Botox Cosmetic (onabotulinumtoxinA) is an injectable neuro-toxin used for reducing frown lines in adults 65 years of age or younger. Side effects of Botox Cosmetic include allergic reactions, rash, itching, headache, neck or back pain, difficulty swallowing, shortness of breath, nausea, diarrhea, stomach pain, loss of appetite, muscle weakness where the medicine was injected, injection site reactions (bruising, bleeding, pain, redness, swelling, or tenderness), muscle stiffness, fever, cough, sore throat, runny nose, flu symptoms, dizziness, drowsiness, tired feeling, dry mouth, dry eyes, ringing in your ears, increased sweating in areas other than the underarms, itchy or watery eyes, increased sensitivity to lights, or eyelid swelling or bruising.
Yes. https://www.lookyoungermd.com/® Cosmetic (Allergan), Botox® (Allergan) and Dysport® (Ipsen) are both derived from botulinum toxin Type A. Myobloc® (Solstice Neurosciences) is derived from botulinum Type B. The Botox® product is the only one of its type with over 10 years of success in treating patients with a variety of conditions. Botox® Cosmetic has a dosing specific for the treatment of frown lines.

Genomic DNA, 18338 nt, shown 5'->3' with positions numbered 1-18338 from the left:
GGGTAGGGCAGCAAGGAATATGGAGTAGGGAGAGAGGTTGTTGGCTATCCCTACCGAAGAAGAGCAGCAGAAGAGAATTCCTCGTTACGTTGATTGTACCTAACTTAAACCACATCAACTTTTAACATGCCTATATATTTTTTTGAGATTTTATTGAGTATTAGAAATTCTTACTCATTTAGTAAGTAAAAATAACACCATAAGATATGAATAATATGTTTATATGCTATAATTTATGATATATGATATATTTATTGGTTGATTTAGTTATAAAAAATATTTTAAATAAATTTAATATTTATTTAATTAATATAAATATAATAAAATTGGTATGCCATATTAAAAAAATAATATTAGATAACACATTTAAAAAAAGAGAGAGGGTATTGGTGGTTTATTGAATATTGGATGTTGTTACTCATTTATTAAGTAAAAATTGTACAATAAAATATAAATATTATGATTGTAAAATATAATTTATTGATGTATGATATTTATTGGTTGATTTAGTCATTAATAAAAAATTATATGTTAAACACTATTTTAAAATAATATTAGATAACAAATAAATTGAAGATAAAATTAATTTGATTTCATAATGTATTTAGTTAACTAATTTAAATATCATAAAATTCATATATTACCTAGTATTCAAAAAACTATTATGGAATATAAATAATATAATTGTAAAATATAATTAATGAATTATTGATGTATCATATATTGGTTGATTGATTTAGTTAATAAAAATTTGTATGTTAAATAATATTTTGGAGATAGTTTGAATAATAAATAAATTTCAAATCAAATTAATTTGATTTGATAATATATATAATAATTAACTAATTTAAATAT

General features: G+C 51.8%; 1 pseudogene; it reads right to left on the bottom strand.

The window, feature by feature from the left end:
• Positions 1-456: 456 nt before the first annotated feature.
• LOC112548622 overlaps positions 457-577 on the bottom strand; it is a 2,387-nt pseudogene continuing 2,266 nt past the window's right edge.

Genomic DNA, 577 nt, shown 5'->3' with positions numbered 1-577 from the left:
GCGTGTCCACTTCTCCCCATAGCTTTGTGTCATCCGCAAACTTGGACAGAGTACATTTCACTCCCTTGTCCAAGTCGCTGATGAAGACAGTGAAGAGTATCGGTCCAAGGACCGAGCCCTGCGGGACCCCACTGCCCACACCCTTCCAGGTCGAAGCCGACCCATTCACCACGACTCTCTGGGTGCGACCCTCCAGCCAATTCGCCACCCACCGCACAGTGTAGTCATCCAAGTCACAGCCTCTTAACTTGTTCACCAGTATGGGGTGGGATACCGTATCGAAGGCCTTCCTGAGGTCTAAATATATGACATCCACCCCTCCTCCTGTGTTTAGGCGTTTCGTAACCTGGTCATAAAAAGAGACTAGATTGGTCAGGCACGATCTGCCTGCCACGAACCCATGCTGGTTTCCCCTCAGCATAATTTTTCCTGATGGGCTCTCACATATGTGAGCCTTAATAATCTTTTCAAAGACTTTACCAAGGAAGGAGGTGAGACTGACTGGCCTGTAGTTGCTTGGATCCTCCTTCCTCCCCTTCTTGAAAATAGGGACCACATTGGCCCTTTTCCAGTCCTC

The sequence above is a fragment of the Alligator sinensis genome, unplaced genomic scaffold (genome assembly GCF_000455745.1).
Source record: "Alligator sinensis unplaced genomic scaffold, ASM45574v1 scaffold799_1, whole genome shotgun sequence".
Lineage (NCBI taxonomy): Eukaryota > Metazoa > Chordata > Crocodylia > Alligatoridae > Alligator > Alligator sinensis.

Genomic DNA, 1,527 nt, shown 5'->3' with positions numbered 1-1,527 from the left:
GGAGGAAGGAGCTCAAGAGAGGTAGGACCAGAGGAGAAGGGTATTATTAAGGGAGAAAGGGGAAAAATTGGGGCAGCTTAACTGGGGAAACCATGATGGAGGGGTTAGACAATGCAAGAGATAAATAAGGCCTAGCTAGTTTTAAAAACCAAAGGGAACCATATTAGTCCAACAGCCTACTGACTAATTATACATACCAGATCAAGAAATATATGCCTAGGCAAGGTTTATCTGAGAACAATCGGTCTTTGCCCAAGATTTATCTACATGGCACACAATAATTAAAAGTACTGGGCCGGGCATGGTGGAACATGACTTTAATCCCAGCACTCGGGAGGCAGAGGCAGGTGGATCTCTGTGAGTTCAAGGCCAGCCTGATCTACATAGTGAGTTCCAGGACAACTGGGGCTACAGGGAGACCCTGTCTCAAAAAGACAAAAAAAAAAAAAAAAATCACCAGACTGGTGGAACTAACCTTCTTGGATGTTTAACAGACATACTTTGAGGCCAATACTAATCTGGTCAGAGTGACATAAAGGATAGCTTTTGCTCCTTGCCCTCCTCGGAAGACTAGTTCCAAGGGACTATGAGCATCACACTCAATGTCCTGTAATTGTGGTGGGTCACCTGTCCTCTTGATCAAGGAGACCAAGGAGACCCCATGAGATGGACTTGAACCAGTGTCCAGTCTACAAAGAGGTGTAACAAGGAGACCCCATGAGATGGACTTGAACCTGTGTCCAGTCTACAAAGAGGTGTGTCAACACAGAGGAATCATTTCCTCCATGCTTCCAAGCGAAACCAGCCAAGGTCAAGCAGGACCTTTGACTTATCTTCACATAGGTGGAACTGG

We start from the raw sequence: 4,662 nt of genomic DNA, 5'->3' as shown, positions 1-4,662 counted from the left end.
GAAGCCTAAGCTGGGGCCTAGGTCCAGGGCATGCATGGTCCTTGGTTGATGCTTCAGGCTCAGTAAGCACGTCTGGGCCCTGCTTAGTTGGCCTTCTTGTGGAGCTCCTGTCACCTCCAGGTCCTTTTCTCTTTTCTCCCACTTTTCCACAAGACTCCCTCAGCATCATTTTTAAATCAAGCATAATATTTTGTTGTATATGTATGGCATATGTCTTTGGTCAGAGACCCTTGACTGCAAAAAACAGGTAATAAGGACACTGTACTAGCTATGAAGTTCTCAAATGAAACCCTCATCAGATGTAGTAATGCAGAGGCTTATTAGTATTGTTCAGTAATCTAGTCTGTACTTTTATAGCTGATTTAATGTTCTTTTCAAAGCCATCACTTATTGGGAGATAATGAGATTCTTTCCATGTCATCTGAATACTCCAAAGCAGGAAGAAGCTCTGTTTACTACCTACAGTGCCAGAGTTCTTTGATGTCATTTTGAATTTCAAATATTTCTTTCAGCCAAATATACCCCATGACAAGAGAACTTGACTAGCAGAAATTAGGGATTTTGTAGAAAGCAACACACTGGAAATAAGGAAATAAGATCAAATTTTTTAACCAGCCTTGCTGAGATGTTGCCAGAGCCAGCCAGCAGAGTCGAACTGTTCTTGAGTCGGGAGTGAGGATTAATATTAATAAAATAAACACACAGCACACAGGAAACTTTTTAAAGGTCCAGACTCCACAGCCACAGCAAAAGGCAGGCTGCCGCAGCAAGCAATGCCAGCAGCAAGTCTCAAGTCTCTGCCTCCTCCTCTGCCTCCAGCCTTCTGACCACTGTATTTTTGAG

The Japanese cult Aum Shinrikyo attempted to use aerosolized botulinum toxin in Japanese cities on at least three occasions between 1990 and 1995. The C botulinum used in these attempts was collected from soil in northern Japan. These attacks failed because of faulty microbiological technique, deficient aerosol-generating equipment, or internal sabotage ( Arnon 2001 ).
Occasionally, unusual food preparation methods (particularly for home-prepared products) can lead to botulism. For example, an outbreak in Turkey (eastern Anatolia) in 2005 was associated with eating suzme (yogurt buried under soil) ( Akdeniz 2007 ). Outbreaks of botulism in prisons have been attributed to drinking pruno (an alcoholic beverage concocted by prisoners from food scraps such as potato peelings and apples that are allowed to ferment unrefrigerated) ( Vugia 2009 ).
Tell your doctor if you have received any other botulinum toxin product in the last 4 months; have received injections of botulinum toxin such as Myobloc®, Dysport®, or Xeomin® in the past (tell your doctor exactly which product you received); have recently received an antibiotic injection; take muscle relaxants; take allergy or cold medicines; take sleep medicine; take aspirin-like products or blood thinners.
Still, there is much we do not know about botulinum neurotoxin, and we are in the phase where its use as a diagnostic and therapeutic agent is in much demand. Areas of investigation include long-term effects, optimal treatment regimens, and reasons for treatment failure. Nevertheless, many efforts have been made to understand its structure, function and biochemical properties and pharmacological actions to improve its therapeutic uses for various neuromuscular disorders.